“An ounce of prevention is worth a pound of cure,” noted Benjamin Franklin. Too bad the founding father is not here to help guide us with our much-needed healthcare reform.
The fact is unless you’ve been living under a rock for the past decade or so, you know preventive practices reduce disease rates and promote good health. Yet, surprisingly, a mere 2 percent to 3 percent of today’s healthcare expenditures are directed toward prevention. We are painfully aware that Americans are obese, stressed, sedentary, and don’t get enough sleep; yet, we don’t spend money on improving the situation and preventing diseases caused by these problems.
Instead of expanding true prevention programs, our present healthcare system is focused on diagnosing and discovering more diseases, testing ad nauseam, creating new and highly expensive technologies, and developing an infinite array of drugs.
Conventional medical training and treatments are solely aimed at searching for disease. Success in our healthcare system is achieved when the patient spends his life caught in the spin cycle of doctor visits and never-ending testing, leading to finding the disease that will eventually “express” itself and give the system a raison d’etre.
Providing true prevention is not even a consideration — our present healthcare industry is programmed to swing into action with its high-tech, high-cost, disease-fighting arsenal. Peace and cooperation is not part of this equation.
No wonder the system is costing us $1.8 trillion a year — and is certain to get more expensive.
There’s an army of special interests in Washington — drug companies, hospitals, and the medical establishment — lobbying like crazy to make sure Congress doesn’t disturb the status quo. Too bad if the country goes broke! Too bad, if, instead of enjoying life, we spend our time terrified into being sick.
The discussion about prevention has been going on for decades, but it has nothing to do with early diagnosis of disease, which is what most conventional doctors and patients have been taught it is.
Let me explain. W.B., a patient of mine, had a physical with her local internist recently. As a courtesy, the doctor sent me the report from her chart. In a newly developed section under the heading, “Prevention,” the doctor recorded the following list of tests and immunizations he recommended for the patient:
• Pap smear
• bone density
• pneumonia and influenza immunizations
None of these tests will prevent anything. They are all part of the healthcare system’s early diagnosis of disease branch. My patient was scared that if she didn’t have all the tests immediately performed, she would further endanger her health.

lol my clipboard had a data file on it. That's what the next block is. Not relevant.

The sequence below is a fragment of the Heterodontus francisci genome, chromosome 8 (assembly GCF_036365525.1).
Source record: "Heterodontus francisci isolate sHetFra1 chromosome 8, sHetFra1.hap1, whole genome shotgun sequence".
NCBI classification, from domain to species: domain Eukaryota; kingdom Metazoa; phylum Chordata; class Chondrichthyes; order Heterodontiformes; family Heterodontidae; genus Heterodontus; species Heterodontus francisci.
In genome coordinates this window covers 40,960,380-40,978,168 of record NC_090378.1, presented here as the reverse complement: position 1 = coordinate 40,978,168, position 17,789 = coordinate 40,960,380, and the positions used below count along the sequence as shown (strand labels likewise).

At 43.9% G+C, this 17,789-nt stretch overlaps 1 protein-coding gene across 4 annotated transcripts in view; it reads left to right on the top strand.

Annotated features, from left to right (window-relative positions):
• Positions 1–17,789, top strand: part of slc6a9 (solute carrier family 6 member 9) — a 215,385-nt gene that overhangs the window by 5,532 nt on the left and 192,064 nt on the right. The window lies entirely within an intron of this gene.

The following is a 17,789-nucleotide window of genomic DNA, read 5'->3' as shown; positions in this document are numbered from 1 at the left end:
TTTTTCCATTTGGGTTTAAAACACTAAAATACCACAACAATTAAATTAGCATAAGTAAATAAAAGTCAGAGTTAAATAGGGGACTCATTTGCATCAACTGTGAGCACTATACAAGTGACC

Another of my patients brought me a report from her annual physical conducted by an expensive executive physical company. The report was a five-page list of everything done to the patient in the exam and a panoply of possible dangers awaiting her due to her rising age (42), borderline cholesterol, possible high blood pressure, and, of course, weight problem (10 pounds overweight). Recommendations included more testing and follow-up with more doctors. It was implied that if she did not follow the advice, the threat of serious disease loomed. Missing from the report were the diet, exercise, lifestyle, and sleep recommendations that would really help her stay healthy.
Both patients asked me for reassurance in the face of scare tactics and lack of direction for prevention.
Prevention is about staying healthy and not being scared into having tests done for the sake of doing them. It is about spending fewer dollars on healthcare and more on good, clean, healthy living.
For people who are focused on prevention, much of their personal healthcare dollars are spent outside the conventional system. People and physicians focused on prevention spend money on supplements, organic foods, bioidentical hormones, acupuncture, gym memberships, and yoga classes. These expenditures are not even considered in the healthcare system budgets we are trying to fix.
Our present view of the healthcare system leaves us in a quandary. How can we fix a system that is about increasing technology, drugs, and the number of people all focused on disease when the solution is clearly outside the system and in the area of prevention?
The answer is: You cannot.
The way to fix the system is to take a more in-depth look at what works for the people who are healthy.
Health isn’t about early diagnosis of disease. It is about teaching every one of us to take responsibility for leading healthy lives before there are any problems. Spending less money on looking for disease and focusing on eating right, exercising, and leading healthy lifestyles is the real solution to the healthcare crisis.
May be we should listen to Benjamin Franklin, who also said: “A penny saved is a penny earned.”